Depression and marital status determine the 10-year (2004–2014) prognosis in patients with acute coronary syndrome: The GREECS study
Notara V., Panagiotakos DB., Papataxiarchis E., Verdi M., Michalopoulou M., Tsompanaki E., Kogias Y., Stravopodis P., Papanagnou G., Zombolos S., Stergiouli I., Mantas Y., Pitsavos C.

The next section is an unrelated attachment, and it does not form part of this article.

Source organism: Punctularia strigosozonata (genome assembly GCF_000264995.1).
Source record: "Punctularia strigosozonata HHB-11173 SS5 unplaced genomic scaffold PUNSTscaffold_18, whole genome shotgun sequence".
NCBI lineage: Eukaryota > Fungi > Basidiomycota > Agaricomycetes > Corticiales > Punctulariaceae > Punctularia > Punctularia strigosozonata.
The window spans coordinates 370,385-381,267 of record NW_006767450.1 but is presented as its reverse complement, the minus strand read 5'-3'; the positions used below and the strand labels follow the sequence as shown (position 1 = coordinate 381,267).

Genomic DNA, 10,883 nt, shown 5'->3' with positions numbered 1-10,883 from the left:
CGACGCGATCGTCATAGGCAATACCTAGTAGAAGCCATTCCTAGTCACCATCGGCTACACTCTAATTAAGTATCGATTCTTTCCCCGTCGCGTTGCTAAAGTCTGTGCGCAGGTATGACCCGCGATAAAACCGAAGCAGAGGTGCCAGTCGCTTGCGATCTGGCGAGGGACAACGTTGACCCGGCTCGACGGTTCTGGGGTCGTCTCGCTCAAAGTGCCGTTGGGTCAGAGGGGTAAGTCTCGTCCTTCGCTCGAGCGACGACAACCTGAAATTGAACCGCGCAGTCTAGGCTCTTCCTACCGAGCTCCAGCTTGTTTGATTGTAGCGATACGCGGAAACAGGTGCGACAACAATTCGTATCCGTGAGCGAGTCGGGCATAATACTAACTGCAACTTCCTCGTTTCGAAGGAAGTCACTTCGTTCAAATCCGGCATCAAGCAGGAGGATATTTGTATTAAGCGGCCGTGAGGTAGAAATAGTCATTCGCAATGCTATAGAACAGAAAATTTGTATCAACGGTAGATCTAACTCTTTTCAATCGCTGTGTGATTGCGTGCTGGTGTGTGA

© 2015 Taylor & Francis. Background: The aim of the present work was to examine the association of depression and marital status, with the long-term prognosis of acute coronary syndrome (ACS), among a Greek sample of cardiac patients. Methods: From October 2003 to September 2004, a sample of 2172 consecutive ACS patients from 6 hospitals was enrolled. In 2013–2014, the 10-year follow-up was performed in 1918 participants. Depressive symptoms were evaluated using the validated CES-D score (range 0–60), while marital status was classified as: single, married/cohabitants, divorced and widowed at the time of entry to the study. Results: Patients in the upper tertile of CES-D (>20 score) had 41% (95%CI 14%, 75%) higher risk of ACS incidence as compared with those in the lowest (<7 score). In contrary, married patients had 29% lower risk (95%CI 6%, 46%) of ACS mortality compared with single, widowed or divorced. Multi-adjusted analysis revealed that among the ‘not married’ patients, 1-point increase in the CES-D score was associated with 2% (p = .02) and 4% (p = .001) higher risk of having non-fatal and fatal cardiac events, respectively. Conclusions: The present study highlights the important role of depression in the context of marital relationships among ACS patients. Secondary public health care intervention programmes are needed to improve patient outcomes and minimise disease burden in clinical and community setting.